Wednesday, March 25, 2009

Jenny Saville

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Jenny Saville

9 comments:

  1. I know you were hesitant to include her because she's all ready gotten a lot of notice. But I think she's so good at challenging all of our notions of beauty and the cost of being beautiful. I think it's really important to not just make beautiful paint, but to get the viewer to think beyond. Having a balance of technique and content is so important (especially when painting the female form). Otherwise, it's just a pretty picture. Right?

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  2. I appreciate a good social commentary discussion about the problems for women around beauty and self mutilation and abuse as much as any other feminist on the block. But I'm uncomfortable with the fact that the gruesomeness in Saville's paintings becomes appealing, and the paintings themselves rely on and perpetuate a sense of horror.

    Obviously I have a really different philosophy about art than I think Saville does. I'd get a huge kick out of it if she started painting flowers and fruit, to the horror of her gallerists and collectors :)

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  3. Personally I find this painting incredibly disturbing, as to me the women reminds of someone who just had the shit kicked out of them and is lying down unable to move. I think it's the colors used and the way the lips look so swollen and like there is blood on her teeth.

    It's more than just "unpretty" or "challenging beauty" to me, two things which I can totally get behind.

    Not to even begin to suggest that you shouldn't have included it, though.

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  4. This is one of Saville's many self portraits. And it is gruesome for sure! She has looked at thousands of documents for what patients look like immediately after plastic surgery and has infused this into her own image. I understand it's hard to look at. I don't know what it says about me, but I LIKE that it is hard to look at. It makes me stop and question. I too often see images (even my own) that are 'easy' on the eyes, both with subject and paint application, and I don't spend as much time looing at or thinking of these paintings. I'm glad to have this painting included here, because look at the discussion it has stirred.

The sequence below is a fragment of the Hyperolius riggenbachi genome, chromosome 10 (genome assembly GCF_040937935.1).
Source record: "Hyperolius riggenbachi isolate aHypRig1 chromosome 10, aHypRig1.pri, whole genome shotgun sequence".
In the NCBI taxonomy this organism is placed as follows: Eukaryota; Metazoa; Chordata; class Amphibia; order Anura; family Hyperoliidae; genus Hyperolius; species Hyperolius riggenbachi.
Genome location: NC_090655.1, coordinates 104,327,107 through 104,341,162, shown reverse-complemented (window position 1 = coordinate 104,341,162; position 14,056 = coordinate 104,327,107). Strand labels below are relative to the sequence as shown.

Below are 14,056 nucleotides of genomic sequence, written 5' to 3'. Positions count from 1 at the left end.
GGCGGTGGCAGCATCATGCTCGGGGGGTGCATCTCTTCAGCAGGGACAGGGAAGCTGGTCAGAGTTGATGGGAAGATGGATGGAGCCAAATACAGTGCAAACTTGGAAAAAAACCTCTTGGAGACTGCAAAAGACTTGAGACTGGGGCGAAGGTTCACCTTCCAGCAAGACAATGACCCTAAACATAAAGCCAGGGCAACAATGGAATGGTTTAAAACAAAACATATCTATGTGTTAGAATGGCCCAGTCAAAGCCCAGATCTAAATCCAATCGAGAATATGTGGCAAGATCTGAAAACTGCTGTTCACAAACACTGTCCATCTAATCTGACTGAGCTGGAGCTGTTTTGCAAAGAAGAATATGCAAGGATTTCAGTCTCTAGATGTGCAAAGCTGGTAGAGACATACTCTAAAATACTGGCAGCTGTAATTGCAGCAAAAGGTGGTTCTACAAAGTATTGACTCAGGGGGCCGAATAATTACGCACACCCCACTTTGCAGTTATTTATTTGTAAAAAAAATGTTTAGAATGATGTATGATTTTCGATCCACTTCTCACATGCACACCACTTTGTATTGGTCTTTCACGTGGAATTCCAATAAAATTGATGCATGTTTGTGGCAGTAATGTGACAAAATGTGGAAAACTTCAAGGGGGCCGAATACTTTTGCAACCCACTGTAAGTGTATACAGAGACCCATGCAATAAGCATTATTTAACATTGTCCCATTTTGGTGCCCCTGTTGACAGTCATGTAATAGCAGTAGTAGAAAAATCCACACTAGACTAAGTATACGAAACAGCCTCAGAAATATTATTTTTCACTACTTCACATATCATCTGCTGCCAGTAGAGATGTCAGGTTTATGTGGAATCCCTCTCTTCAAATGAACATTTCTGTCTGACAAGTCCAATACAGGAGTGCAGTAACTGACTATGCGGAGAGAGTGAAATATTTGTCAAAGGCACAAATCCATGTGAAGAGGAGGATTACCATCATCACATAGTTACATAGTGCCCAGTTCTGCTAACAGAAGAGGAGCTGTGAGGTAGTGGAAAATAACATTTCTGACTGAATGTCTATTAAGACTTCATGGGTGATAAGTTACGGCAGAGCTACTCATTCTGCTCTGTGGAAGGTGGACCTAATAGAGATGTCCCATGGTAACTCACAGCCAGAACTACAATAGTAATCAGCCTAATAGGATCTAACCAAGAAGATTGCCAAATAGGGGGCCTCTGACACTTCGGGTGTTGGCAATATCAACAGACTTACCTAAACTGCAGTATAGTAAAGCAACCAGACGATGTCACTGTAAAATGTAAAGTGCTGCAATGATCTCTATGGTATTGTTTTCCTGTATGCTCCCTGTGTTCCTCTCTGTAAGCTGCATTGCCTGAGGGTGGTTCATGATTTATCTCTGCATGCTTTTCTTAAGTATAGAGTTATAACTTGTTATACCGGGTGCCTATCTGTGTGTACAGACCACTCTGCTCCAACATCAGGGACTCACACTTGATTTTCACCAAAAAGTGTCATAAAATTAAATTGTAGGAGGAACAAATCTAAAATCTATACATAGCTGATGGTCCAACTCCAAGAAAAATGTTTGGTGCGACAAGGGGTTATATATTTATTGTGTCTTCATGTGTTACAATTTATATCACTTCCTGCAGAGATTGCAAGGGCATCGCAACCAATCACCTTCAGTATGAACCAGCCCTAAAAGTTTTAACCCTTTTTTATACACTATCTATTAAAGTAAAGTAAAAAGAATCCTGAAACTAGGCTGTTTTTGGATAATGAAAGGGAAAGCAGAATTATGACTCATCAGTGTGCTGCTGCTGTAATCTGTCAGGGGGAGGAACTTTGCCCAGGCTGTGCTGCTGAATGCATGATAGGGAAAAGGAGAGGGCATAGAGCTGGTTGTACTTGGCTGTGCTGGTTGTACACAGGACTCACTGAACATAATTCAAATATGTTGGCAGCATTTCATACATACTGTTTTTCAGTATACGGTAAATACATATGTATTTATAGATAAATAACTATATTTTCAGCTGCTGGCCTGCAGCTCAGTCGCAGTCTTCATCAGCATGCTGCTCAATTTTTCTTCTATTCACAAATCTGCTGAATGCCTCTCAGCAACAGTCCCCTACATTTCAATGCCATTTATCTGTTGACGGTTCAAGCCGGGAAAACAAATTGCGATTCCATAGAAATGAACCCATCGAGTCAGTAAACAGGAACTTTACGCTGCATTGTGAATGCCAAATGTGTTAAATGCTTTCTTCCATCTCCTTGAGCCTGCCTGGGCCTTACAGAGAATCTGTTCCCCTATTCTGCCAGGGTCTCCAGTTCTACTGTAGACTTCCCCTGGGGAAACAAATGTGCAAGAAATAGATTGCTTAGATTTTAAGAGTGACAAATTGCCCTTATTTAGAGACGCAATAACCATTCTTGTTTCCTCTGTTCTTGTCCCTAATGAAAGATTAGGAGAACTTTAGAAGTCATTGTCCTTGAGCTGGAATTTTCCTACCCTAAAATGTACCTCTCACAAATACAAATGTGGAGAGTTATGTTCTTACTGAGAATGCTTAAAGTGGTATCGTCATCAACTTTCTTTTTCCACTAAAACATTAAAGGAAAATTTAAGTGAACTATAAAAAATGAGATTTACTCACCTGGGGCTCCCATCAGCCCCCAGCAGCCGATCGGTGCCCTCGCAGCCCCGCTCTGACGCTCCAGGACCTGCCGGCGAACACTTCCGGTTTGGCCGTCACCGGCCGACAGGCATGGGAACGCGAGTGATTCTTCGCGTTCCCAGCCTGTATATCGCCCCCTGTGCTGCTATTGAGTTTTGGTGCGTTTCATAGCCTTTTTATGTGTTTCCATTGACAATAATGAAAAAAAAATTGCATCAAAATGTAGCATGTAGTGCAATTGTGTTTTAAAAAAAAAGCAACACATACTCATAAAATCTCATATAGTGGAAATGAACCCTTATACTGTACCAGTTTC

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  5. I thought I read also that she takes photos in morgues, and this is supposed to be herself dead.

    The painting certainly has a draw, a fascination, and I find it disturbing how it leaps off the page, I notice it every time I scroll by.

    Does that make it a true expression of the artist, so honest and direct that we admire her ability to show us something true?

    Or is it that she's figured out how to package lower cortex brain triggers well?

    100 years from now, will art historians say that she was an important artist of our times, grappling with the inherent conflicts in being female at the dawn of a new era of women being accepted as equal to men?

    Or will they say she was a woman who learned to game the system in a man's world?

    Is she contradicting the status quo, or benefiting from it?

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  6. Saville's paintings are bold but not genuine. They feel manufactured, gimmicky as if she said "what can I do that would be shocking, disturbing, different". They are not from her gut.I got the sense when I first saw her work years ago that she was influenced by Lucien Freud's "Benefits Supervisor" paintings. The difference being that Freud's work is raw, the real deal, not superficial.

    I think Sophie Jodoin's work is far stronger . Jodoin's work may not be as grotesque but it has far more depth and a disturbing reality that Saville's paintings lack.... for me anyway.

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  7. I think you may be right Sandra especially for some of her more recent works, but I wonder if that was her intention or if it's because she became part of the 'machine'. Being snatched up by Satchi surly has to have lasting affects on your work... but would you turn it down??

    I too love Sophie Jodoin's work. And I've watched her continual evolution. She is AMAZING!

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  8. I always sort of pshawed at her rendering humans to be more grotesque than human, but suppose that is her true and authentic outlook? Not all of us can see the human condition as something we want to make look beautiful. I myself have always wanted to paint beauty and form, and I'm just starting now to want to deal with some of the more disturbing realities of my early life. Maybe in a way we can still relate her work to "man being bitten by snake" by Poussin...

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  9. The majority of work in this Women Painting Women section, however technically proficient, is either sickly sentimental, erotic nonsense or is generally dull.
    I don't care how much exposure Jenny Saville has had, all I can say is thank god for her!

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